Meeting Zero Carbon Emissions
To the Editor:
As a resident of Beacon Hill for more than 40 years and an advocate with several local environmental organizations, I have been keeping a close eye on Boston’s commitment to meeting our goal of net zero carbon by year 2050. One of the keystones of this challenging effort will be the adoption of strong Building Emissions Performance Standards. Currently the Green Justice Coalition, a group of Boston area environmental justice organizations, is petitioning the Mayor and City Council to ask that this standard be set high; that offsets are not an option; and that the City provide strict enforcement and ample allocation of resources so that climate goals are met.
Boston’s buildings, particularly our largest buildings, account for over 70% of citywide greenhouse gas emissions. This new ordinance would require owners of large buildings to report their energy use and meet emissions standards. I take great pride in living in a City committed to reducing our dependence on fossil fuels, but it has to be a team effort that applies to all. I urge adoption of stronger standards that ensure that the biggest emitters do their part. Please contact your city councilor and support the Green Justice Coalition.
Thank You to City Council
To the Editor
I opened the Boston Globe online today and the first story was about Boston’s warming climate and how the insufferable heat impacts are landing disproportionately on low-income communities. The climate situation is tragic, and the burden is hitting our most vulnerable populations first and hardest. The decisions cities make now around tackling climate change really matter. They matter because they can have a material impact on the amount of carbon that will be released in the years ahead and the human suffering that will cause and, importantly, they matter because they provide models that other cities can learn from and adopt. On June 16, our City Council, leading again on climate, unanimously supported a new ordinance that will have a huge impact on carbon emissions in the city of Boston and one that provides a path for other urban areas to follow. The ordinance is called the Building Emissions Reduction and Disclosure Ordinance Update, or the BERDO Update. The ordinance establishes emissions performance standards for Boston’s largest buildings, setting a path that requires these buildings to reach net zero emissions by 2050.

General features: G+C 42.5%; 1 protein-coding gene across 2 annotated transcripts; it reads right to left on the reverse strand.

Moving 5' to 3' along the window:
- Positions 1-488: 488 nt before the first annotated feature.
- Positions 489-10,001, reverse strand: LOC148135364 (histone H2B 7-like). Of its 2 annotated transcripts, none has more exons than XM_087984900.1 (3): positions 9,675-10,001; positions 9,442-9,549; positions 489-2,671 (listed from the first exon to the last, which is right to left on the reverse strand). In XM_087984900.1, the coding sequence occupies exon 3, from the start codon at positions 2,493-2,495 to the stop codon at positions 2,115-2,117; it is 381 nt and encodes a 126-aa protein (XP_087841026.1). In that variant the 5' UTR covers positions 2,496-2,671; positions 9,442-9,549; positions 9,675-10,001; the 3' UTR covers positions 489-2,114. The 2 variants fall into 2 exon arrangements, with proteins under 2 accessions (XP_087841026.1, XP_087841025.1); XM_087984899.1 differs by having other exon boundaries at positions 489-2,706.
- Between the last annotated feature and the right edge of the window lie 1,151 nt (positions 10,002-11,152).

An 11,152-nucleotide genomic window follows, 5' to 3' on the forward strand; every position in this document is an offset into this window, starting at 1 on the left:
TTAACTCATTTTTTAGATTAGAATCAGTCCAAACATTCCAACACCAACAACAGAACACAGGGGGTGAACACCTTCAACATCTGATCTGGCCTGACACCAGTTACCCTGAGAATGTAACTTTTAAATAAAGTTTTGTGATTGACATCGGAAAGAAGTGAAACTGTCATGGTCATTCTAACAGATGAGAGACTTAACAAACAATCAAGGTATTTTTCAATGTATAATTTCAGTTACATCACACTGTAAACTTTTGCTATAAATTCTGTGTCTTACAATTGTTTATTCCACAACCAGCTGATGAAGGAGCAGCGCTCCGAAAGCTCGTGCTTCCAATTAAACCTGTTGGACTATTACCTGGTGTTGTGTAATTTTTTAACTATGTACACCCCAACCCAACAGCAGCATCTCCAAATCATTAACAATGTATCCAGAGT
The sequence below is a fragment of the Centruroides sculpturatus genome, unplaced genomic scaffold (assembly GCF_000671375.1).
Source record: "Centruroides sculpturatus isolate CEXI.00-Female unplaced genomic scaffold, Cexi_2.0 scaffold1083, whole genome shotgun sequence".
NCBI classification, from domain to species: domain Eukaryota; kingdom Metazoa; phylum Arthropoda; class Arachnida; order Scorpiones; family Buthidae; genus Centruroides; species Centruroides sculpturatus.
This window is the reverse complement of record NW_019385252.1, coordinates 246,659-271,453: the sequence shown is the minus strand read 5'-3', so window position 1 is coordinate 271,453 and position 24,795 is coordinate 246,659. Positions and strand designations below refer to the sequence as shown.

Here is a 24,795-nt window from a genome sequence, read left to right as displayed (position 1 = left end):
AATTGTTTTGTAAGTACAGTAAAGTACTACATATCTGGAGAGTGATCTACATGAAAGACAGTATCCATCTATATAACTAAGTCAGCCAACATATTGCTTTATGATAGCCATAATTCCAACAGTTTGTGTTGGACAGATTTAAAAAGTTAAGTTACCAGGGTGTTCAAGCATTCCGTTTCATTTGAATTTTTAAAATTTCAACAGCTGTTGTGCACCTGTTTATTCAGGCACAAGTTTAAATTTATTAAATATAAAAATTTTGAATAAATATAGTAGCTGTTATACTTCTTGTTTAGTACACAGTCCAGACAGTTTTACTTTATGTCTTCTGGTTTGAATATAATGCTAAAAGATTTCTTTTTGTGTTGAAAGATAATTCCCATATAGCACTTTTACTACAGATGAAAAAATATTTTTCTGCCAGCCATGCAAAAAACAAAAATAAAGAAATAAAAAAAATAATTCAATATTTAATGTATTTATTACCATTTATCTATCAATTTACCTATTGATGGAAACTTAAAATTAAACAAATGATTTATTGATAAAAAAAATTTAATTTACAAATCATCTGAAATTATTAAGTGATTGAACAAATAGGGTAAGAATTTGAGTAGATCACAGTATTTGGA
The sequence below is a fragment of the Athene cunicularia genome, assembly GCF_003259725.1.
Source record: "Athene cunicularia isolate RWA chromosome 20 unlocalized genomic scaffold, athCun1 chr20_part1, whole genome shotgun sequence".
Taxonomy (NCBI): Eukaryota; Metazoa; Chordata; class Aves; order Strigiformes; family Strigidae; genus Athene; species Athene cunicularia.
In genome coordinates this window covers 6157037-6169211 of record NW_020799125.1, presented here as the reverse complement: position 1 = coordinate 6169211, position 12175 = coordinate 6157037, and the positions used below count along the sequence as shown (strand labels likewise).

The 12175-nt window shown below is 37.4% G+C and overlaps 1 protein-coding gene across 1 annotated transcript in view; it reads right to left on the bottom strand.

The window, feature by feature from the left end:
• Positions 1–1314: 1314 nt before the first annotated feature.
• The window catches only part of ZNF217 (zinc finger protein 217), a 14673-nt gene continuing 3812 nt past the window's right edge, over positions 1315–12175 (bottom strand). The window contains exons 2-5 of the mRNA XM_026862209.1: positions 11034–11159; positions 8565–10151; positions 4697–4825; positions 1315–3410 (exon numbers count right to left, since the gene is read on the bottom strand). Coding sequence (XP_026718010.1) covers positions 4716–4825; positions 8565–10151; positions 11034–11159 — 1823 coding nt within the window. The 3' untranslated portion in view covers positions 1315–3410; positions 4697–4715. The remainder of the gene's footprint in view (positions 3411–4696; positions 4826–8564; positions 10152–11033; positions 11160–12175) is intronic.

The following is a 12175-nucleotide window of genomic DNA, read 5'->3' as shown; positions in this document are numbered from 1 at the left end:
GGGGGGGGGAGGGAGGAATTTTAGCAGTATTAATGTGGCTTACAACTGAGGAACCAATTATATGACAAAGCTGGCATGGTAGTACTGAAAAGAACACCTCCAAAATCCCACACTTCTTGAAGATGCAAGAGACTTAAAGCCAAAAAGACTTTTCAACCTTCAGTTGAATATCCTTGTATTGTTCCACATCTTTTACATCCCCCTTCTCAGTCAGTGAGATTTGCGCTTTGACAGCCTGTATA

Cleaning up building emissions really matters. In Boston, buildings account for 70% of all greenhouse gas emissions and these emissions are highly concentrated, with just 4% of buildings accounting for 60% of all building emissions. Getting these large polluters on a path to zero emissions is essential to combating the impacts of climate change. It is also critical for improving Boston’s air quality—air pollution has given Boston the 8th highest asthma rate in the country and transitioning buildings away from burning oil and gas will mean healthier air for us all to breathe. The BERDO update sets target emissions goals every five years but allows some flexibility around a building’s carbon reduction path and offers support for building owners as they make decisions on how best to decarbonize. It also mandates third party verification of emissions data and sets a price on emitted carbon for buildings that cannot meet the targets.
Earlier this year, Governor Baker signed into law a climate bill requiring Massachusetts to achieve net zero emissions by 2050 and to cut our emissions 50% by 2030. With the BERDO update, the Boston City Council is providing a path, and guardrails, to better our chances of getting there.
Thank you to Kenzie Bok, Ed Flynn, Council President Matt
O’Malley, and the entire City Council for supporting the BERDO Update and continuing to provide leadership on climate. We look forward to the BERDO Update’s speedy passage and are here to support you.
Mothers Out Front